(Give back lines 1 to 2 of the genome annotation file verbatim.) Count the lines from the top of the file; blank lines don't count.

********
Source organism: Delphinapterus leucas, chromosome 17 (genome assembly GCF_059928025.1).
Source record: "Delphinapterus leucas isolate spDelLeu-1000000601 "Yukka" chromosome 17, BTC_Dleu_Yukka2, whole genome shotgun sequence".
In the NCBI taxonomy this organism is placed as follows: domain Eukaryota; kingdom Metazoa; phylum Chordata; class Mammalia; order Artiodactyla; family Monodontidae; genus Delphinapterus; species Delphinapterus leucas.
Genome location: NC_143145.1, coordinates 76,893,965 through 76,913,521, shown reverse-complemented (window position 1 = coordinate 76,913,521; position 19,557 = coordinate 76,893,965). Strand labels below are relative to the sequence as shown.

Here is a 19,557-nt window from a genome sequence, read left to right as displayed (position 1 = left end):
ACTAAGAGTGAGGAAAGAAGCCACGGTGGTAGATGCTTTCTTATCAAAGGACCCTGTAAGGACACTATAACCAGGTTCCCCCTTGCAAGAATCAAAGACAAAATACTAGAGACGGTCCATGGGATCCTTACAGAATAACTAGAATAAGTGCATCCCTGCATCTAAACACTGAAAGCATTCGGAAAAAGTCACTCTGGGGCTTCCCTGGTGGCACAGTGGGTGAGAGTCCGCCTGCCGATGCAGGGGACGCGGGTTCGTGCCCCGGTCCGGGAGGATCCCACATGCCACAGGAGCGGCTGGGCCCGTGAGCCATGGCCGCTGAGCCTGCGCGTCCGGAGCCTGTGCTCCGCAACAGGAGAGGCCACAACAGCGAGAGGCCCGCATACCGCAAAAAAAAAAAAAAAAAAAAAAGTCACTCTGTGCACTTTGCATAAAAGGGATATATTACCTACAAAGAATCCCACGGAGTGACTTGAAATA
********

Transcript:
Source organism: Delphinapterus leucas, chromosome 17 (genome assembly GCF_059928025.1).
Source record: "Delphinapterus leucas isolate spDelLeu-1000000601 "Yukka" chromosome 17, BTC_Dleu_Yukka2, whole genome shotgun sequence".